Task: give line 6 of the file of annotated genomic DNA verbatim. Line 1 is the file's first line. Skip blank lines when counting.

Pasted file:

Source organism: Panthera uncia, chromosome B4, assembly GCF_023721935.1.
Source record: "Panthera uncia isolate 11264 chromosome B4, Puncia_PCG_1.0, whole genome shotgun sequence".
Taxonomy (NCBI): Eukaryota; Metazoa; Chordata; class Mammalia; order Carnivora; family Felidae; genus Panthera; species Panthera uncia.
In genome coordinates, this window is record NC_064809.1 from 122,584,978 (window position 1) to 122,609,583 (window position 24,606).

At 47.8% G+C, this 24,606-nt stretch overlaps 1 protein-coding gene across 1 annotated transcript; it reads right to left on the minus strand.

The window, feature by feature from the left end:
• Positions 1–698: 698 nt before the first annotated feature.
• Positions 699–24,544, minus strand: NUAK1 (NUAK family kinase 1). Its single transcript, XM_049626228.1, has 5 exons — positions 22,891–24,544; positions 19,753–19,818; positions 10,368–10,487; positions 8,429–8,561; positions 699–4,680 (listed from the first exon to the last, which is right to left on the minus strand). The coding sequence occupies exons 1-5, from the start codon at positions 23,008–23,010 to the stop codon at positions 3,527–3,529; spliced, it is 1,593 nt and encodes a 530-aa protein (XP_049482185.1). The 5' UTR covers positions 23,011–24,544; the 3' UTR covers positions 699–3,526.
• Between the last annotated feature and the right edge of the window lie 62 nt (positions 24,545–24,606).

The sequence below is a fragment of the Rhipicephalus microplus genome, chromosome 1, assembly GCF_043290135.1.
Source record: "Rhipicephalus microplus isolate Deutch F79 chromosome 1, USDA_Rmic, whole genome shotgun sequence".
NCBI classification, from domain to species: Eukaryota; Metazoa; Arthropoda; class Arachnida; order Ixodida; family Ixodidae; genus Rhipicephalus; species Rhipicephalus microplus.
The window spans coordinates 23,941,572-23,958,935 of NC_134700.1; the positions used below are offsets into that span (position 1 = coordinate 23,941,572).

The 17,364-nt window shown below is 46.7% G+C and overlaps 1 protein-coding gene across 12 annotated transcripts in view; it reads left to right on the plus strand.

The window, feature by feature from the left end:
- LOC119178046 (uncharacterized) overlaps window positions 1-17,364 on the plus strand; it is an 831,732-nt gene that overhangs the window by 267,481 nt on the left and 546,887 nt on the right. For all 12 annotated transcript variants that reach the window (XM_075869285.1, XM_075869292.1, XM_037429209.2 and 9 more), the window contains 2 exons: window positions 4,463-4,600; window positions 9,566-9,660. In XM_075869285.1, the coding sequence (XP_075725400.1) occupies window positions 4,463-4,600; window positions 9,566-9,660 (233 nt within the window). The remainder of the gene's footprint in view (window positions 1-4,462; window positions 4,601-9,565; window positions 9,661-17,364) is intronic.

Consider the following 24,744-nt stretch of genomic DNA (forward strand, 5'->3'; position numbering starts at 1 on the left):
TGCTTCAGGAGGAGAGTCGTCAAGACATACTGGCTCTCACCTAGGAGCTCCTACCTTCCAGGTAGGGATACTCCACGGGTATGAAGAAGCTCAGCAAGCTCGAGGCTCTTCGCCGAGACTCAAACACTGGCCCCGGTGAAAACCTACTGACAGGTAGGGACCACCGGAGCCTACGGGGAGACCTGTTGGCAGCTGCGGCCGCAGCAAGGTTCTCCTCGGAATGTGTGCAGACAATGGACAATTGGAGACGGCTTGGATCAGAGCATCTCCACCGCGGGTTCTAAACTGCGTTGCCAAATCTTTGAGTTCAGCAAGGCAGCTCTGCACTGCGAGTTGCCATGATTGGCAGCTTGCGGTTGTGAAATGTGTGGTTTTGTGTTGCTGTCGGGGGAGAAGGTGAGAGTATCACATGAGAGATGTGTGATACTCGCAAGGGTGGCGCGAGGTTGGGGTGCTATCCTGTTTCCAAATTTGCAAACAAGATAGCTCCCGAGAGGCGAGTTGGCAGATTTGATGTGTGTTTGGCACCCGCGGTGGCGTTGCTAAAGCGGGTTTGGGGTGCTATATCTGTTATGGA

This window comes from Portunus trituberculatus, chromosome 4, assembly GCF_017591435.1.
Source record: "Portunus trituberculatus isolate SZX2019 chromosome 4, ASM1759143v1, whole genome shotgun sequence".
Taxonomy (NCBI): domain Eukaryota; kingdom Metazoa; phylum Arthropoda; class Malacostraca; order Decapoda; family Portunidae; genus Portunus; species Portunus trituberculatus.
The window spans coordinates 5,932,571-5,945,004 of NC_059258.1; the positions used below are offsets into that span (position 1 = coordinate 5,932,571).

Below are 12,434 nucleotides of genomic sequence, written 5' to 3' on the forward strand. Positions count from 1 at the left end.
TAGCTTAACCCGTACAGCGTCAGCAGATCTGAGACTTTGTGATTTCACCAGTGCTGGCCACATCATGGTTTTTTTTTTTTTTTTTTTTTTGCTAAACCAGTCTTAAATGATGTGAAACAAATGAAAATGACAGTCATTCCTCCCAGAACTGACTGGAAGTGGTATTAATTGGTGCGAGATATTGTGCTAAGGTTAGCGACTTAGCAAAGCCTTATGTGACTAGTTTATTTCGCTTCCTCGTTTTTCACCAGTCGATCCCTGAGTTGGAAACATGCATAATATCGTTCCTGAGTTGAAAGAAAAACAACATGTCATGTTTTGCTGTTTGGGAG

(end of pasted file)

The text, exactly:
The window, feature by feature from the left end: